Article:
U.S. Representative Vicente Gonzalez and his wife defied property tax law for eight years claiming two homestead exemptions
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U.S. Representative Vicente Gonzalez, D-McAllen and his wife broke property tax law for at least eight years, each claiming homestead exemptions on properties they separately owned.
They fixed the issue last year, when his wife, Lorena Saenz Gonzalez, removed the homestead exemption on his property. But from 2014 to 2021, Hidalgo County records show Vicente Gonzalez claimed a property exemption on property in McAllen valued this year at $527,054, while his wife also claimed one on another property in the city assessed this year at $287,131. This saved them at least $2,300 in property taxes on the second property, according to a Texas Tribune analysis.
In Texas, married couples are generally only eligible for one of these exemptions, which is intended to provide tax relief on properties considered “principal residences.” Homestead exemptions generally cannot be claimed on commercial properties, second homes, or income properties.
Gonzalez said the second property was one his wife owned before they married in 2008 and she forgot to remove the property exemption until last year.
“It was a simple oversight that was voluntarily corrected as soon as she discovered it,” Gonzalez said in a statement.
After the Tribune’s investigation, Gonzalez’s spokesman James Rivera said the congressman had spoken with the county assessor’s office and intended to pay any back taxes owed. .
Gonzalez’s wife removed the homestead exemption from her property in October 2021, a county assessor said.
“We are currently reviewing this matter in greater detail and will do what is legally required by law,” Jorge Gonzalez, deputy chief assessor for the Hidalgo County Assessment District, said in an email.
Gonzalez faces his most competitive run yet in November as he seeks another term in the nationally targeted 34th District, where U.S. Representative Mayra Flores, R-Los Indios, is the incumbent.
A homestead exemption protects a portion of a property’s appraised value from being taxed.
All Texas homeowners have a property exemption on their primary residence that can be applied to their school property tax charge – which typically makes up the largest portion of a local property tax bill. This year, that farm exemption was set at $40,000, after voters in May approved a constitutional amendment increasing the amount. Previously, the exemption was $25,000 for school property taxes dating back to 2015. Before that, it was $15,000.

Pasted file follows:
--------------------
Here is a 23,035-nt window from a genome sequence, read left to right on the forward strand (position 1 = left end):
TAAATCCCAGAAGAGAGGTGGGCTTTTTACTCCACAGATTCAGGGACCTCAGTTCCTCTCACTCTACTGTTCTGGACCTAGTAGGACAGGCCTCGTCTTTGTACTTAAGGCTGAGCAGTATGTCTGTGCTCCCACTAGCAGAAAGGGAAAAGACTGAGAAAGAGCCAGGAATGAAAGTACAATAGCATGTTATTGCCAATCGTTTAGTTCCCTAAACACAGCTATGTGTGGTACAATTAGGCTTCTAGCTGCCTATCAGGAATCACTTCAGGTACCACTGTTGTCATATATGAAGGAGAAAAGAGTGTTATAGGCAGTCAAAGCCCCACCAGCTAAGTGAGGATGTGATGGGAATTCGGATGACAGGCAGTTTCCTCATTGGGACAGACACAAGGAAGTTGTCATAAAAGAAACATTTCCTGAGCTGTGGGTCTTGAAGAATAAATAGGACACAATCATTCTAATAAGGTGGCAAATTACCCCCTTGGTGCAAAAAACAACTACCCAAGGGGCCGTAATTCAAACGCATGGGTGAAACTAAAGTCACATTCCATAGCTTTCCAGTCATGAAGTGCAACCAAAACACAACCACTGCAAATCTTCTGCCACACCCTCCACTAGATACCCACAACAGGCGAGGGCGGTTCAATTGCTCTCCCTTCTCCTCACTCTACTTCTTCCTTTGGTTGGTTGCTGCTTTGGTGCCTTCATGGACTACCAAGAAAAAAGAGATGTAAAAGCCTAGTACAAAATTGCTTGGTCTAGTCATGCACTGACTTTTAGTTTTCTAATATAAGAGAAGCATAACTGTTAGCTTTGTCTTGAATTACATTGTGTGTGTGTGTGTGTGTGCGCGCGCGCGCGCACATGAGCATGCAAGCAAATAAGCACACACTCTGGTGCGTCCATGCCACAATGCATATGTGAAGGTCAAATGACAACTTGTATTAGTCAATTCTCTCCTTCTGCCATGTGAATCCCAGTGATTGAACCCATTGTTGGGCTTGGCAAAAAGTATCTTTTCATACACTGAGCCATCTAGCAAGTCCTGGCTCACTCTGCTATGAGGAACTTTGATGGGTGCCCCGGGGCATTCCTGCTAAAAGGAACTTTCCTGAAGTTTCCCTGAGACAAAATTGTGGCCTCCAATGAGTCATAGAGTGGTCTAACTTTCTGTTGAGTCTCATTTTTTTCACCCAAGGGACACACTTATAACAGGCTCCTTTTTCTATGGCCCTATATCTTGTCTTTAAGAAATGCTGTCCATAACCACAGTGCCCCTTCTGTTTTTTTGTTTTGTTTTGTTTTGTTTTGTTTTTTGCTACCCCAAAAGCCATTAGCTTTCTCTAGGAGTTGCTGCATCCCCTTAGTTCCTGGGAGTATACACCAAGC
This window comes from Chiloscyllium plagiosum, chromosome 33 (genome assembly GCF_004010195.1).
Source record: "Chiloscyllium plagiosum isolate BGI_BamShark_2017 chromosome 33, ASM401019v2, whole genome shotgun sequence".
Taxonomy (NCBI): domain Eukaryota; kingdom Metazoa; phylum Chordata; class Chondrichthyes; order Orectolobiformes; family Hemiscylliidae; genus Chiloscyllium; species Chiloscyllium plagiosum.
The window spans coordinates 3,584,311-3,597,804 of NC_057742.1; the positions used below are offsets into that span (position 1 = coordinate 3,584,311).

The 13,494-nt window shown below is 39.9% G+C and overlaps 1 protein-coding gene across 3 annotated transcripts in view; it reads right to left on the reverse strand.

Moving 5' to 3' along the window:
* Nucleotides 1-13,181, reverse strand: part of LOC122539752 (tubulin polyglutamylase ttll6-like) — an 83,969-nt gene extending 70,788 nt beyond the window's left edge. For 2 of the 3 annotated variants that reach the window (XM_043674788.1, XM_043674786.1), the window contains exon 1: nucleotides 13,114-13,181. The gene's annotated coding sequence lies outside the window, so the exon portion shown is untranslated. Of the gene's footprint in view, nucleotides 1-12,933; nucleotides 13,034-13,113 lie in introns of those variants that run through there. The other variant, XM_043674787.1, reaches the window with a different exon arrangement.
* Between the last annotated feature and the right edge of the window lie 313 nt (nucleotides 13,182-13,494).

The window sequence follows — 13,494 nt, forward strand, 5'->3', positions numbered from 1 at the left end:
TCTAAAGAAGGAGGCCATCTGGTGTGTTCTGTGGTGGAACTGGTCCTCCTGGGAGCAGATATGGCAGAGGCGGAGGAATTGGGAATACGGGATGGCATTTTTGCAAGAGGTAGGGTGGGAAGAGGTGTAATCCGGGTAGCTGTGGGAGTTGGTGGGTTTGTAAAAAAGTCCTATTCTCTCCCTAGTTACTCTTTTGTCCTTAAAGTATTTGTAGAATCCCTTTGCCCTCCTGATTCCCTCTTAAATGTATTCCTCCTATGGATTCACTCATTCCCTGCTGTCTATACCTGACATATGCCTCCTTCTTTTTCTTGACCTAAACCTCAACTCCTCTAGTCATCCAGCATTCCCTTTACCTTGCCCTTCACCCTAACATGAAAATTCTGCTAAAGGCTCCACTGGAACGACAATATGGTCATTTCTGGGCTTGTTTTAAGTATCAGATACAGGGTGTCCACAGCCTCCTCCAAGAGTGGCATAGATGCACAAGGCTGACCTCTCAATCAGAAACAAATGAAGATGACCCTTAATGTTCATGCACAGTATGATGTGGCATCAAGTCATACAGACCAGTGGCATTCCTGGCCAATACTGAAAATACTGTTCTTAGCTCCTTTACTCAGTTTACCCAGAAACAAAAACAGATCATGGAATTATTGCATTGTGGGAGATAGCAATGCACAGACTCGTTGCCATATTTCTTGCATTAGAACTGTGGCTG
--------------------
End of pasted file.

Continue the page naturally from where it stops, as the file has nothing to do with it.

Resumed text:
Some Texans, such as those who are elderly or disabled, are eligible for additional exemptions for homesteads.
The Hidalgo County Homestead Exemption Application tells applicants that they are only eligible if “you and your spouse are not applying for a homestead exemption on another property.” The app warns that anyone who makes a false statement on the app “could be convicted of a Class A misdemeanor or felony in state prison.”
Generally, taxpayers do not have to reapply for the homestead exemption after initially receiving it. But they must notify the assessment district if they move or if their eligibility changes.
Gonzalez is a lawyer in his own firm, while his wife is a former teacher and school administrator in McAllen and Edinburgh.
Gonzalez, who currently represents the 15th congressional district, is in a hotly contested battle for re-election after redistricting prompted him to seek re-election in the neighboring 34th district. Flores became the incumbent there earlier this summer after toppling the seat in a special election that has drawn national attention, including from Republicans looking to make further inroads in South Texas.
The redesigned version of the 34th District that appears on the November ballot is more Democratic-friendly than it was in the special election, but the GOP is hoping Flores can beat the odds.
Property tax experts agreed that the Gonzalez’s situation was problematic, but not unheard of.
“Generally one family, one farm,” said Dale Craymer, president of the Texas Taxpayers and Research Association, speaking generally about the law.
“Married couples can only claim one homestead exemption, which must be on their primary residence,” said James Quintero of the Texas Public Policy Foundation, an Austin-based conservative think tank. “To do otherwise likely violates the spirit of the law, if not the letter of the law.”
Craymer said the law is “very difficult to enforce,” noting that appraisal is done at the local level in all 254 counties in Texas and “there is no kind of central composite database where appraisers can double-check “.
Homestead’s exemptions have tripped up Texas politicians before. In 2009, then governor. Rick Perry, a Republican, said he would repay $183 in property taxes after media reported he had obtained a homestead exemption on a home near Texas A&M University where his daughter was living while she was going to school.
The issue has also cropped up in the past for Lt. Gov. Dan Patrick, a vocal GOP crusader against property taxes. When he was a radio host in 2005, the Houston Chronicle reported that he had to pay $595 in back taxes after getting breaks at two separate properties in the city’s suburbs.
Disclosure: Texas A&M University, Texas Public Policy Foundation, and Texas Taxpayers and Research Association financially supported The Texas Tribune, a nonprofit, nonpartisan news organization that is funded in part by donations from members, foundations, and corporations. sponsor companies. Financial supporters play no role in the journalism of the Tribune. Find a full list here.
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